# prime factors of Pythagorean hypotenuses

 $5,\,10,\,13,\,15,\,17,\,20,\,25,\,26,\,29,\,30,\,34,\,35,\,37,\,39,\,40,\,41,% \,45,\,\ldots$

the mark of which is http://oeis.org/search?q=a009003&language  =english&go=SearchA009003 in the corpus of the integer sequences of http://oeis.org/OEIS.  This sequence has the subsequence A002144

 $5,\,13,\,17,\,29,\,37,\,41,\,53,\,61,\,73,\,89,\,97,\,101,\,109,\,113,\,137,\,\ldots$

of the odd Pythagorean primes.

Generally, the hypotenuse $c$ of a Pythagorean triangle (Pythagorean triple  ) may be characterised by being the contraharmonic mean

 $c\;=\;\frac{u^{2}\!+\!v^{2}}{u\!+\!v}$

of some two different integers $u$ and $v$ (as has been shown in the parent entry), but also by the

A positive integer $c$ is the length of the hypotenuse of a Pythagorean triangle if and only if at least one of the prime factors  of $c$ is of the form $4n\!+\!1$.

Lemma 1.  All prime factors of the hypotenuse $c$ in a primitive Pythagorean triple are of the form $4n\!+\!1$.

This can be proved here by making the antithesis that there exists a prime $4n\!-\!1$ dividing $c$.  Then also

 $4n\!-\!1\mid c^{2}\;=\;a^{2}\!+\!b^{2}\;=\;(a\!+\!ib)(a\!-\!ib)$

where $a$ and $b$ are the catheti in the triple.  But $4n\!-\!1$ is prime also in the ring $\mathbb{Z}[i]$ of the Gaussian integers, whence it must divide at least one of the factors $a\!+\!ib$ and $a\!-\!ib$.  Apparently, that would imply that $4n\!-\!1$ divides both $a$ and $b$.  This means that the triple $(a,b,c)$ were not primitive, whence the antithesis is wrong and the lemma true.  $\Box$

Lemma 2.  If all prime factors of a positive integer $c$ are of the form $4n\!+\!1$, then $c$ is the hypotenuse in a Pythagorean triple.  (Especially, any prime $4n\!+\!1$ is found as the hypotenuse in a primitive Pythagorean triple.)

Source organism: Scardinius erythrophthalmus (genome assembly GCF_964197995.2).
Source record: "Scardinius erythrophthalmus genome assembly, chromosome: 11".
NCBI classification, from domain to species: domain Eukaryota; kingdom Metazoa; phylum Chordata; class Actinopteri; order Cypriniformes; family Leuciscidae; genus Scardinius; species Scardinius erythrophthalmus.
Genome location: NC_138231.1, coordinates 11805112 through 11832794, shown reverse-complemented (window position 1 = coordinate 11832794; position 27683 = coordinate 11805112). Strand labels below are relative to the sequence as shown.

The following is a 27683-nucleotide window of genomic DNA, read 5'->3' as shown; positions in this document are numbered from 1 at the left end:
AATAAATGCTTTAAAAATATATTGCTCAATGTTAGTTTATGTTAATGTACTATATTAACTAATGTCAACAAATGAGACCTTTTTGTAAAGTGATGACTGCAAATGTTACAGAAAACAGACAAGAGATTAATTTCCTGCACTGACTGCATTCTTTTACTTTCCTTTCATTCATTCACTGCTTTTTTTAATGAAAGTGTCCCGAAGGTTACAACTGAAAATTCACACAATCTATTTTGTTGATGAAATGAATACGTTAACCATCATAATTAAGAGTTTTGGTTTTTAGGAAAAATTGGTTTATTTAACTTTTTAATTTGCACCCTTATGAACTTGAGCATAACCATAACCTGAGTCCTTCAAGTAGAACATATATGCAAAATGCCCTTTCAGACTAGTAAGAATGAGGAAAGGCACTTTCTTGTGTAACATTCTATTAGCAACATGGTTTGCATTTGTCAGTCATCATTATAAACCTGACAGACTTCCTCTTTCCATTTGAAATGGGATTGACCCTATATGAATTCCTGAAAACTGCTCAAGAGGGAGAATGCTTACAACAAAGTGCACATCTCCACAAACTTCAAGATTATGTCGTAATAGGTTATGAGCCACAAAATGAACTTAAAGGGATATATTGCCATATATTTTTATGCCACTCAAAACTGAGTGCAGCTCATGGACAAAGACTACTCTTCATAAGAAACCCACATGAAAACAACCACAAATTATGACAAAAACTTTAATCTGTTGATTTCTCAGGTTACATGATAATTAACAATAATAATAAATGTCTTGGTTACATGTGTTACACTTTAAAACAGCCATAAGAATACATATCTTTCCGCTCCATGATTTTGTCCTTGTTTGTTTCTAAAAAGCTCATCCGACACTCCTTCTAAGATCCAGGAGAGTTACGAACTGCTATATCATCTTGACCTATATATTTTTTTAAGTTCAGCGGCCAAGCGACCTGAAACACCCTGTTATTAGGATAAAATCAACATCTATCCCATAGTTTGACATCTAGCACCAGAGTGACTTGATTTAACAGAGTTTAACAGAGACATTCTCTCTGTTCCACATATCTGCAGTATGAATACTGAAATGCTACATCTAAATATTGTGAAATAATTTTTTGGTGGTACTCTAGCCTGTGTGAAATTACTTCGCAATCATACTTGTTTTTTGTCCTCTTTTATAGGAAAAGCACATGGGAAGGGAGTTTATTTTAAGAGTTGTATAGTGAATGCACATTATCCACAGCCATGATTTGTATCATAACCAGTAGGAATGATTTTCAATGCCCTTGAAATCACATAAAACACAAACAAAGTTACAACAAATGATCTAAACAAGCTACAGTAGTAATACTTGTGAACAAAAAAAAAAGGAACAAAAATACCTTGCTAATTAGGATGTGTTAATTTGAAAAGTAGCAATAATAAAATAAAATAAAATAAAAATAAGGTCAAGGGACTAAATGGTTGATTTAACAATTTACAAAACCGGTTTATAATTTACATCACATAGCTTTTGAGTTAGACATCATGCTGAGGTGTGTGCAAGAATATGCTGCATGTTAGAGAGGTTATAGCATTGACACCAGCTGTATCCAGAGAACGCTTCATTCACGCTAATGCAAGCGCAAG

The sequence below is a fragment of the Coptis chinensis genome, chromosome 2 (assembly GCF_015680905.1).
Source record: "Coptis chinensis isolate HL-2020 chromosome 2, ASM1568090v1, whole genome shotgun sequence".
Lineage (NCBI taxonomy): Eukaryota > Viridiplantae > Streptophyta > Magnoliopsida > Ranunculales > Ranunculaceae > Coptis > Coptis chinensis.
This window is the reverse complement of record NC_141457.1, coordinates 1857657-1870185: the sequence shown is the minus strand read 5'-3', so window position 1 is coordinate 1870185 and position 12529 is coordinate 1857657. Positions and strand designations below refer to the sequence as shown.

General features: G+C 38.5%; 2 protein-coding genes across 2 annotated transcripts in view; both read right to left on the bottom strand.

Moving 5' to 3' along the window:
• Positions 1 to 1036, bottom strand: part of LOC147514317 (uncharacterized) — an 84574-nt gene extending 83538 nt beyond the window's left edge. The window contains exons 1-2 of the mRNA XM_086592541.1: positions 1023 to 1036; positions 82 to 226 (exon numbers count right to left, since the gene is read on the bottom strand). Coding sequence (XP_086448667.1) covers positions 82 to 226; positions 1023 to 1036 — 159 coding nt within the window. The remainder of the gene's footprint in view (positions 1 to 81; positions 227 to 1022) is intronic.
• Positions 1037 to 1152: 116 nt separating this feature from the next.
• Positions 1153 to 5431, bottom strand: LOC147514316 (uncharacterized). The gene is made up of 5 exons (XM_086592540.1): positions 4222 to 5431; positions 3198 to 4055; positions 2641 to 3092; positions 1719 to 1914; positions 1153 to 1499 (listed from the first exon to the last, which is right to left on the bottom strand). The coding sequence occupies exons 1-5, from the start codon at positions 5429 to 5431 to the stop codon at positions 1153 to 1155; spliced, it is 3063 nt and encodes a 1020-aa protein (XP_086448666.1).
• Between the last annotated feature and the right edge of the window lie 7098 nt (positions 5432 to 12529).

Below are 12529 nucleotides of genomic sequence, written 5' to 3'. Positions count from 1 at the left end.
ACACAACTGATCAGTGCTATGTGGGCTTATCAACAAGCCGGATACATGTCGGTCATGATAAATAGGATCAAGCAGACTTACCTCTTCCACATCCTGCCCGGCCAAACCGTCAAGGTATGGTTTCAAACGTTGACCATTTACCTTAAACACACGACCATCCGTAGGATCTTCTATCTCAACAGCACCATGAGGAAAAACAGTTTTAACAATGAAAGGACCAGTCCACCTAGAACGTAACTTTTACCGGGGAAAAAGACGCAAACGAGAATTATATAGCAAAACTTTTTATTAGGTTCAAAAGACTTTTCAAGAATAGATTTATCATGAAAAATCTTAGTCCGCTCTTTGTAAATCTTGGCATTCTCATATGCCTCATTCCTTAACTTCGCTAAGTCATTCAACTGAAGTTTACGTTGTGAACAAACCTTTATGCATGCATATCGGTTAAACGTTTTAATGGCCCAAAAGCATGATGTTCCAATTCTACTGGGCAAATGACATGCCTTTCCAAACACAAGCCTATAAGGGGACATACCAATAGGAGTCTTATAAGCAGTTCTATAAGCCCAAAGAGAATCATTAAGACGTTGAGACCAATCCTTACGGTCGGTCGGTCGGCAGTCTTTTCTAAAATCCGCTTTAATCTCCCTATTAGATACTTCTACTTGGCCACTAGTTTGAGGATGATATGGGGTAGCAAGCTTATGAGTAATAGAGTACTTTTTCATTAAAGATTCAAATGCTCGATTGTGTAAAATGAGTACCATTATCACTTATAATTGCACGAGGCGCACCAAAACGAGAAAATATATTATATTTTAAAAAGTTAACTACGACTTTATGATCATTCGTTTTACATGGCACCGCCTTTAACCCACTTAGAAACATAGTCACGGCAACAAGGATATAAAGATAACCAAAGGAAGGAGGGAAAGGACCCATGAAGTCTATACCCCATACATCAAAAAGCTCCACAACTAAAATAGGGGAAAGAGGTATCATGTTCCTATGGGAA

Proof.  For proving this, one can start from Fermat’s theorem, by which the prime numbers  of such form are sums of two squares (see the http://en.wikipedia.org/wiki/Proofs_of_Fermat's_theorem_on_sums_of_two_squaresTheorem on sums of two squares by Fermat).  Since the sums of two squares form a set closed under multiplication  , now also the product $c$ is a sum of two squares, and similarly is $c^{2}$, i.e. $c$ is the hypotenuse in a Pythagorean triple.  $\Box$

Proof of the Theorem.  Suppose that $c$ is the hypotenuse of a Pythagorean triple $(a,b,c)$; dividing the triple members by their greatest common factor we get a primitive triple $(a^{\prime}\!,b^{\prime}\!,c^{\prime})$ where  $c^{\prime}\mid\;c$.  By Lemma 1, the prime factors of $c^{\prime}$, being also prime factors of $c$, are of the form $4n\!+\!1$.

On the contrary, let’s suppose that a prime factor $p$ of  $c=pd$  is of the form $4n\!+\!1$.  Then Lemma 2 guarantees a Pythagorean triple $(r,s,p)$, whence also $(rd,sd,c)$ is Pythagorean and $c$ thus a hypotenuse.  $\Box$

Title prime factors of Pythagorean hypotenuses PrimeFactorsOfPythagoreanHypotenuses 2014-01-31 10:48:20 2014-01-31 10:48:20 pahio (2872) pahio (2872) 12 pahio (2872) Theorem msc 11D09 msc 51M05 msc 11E25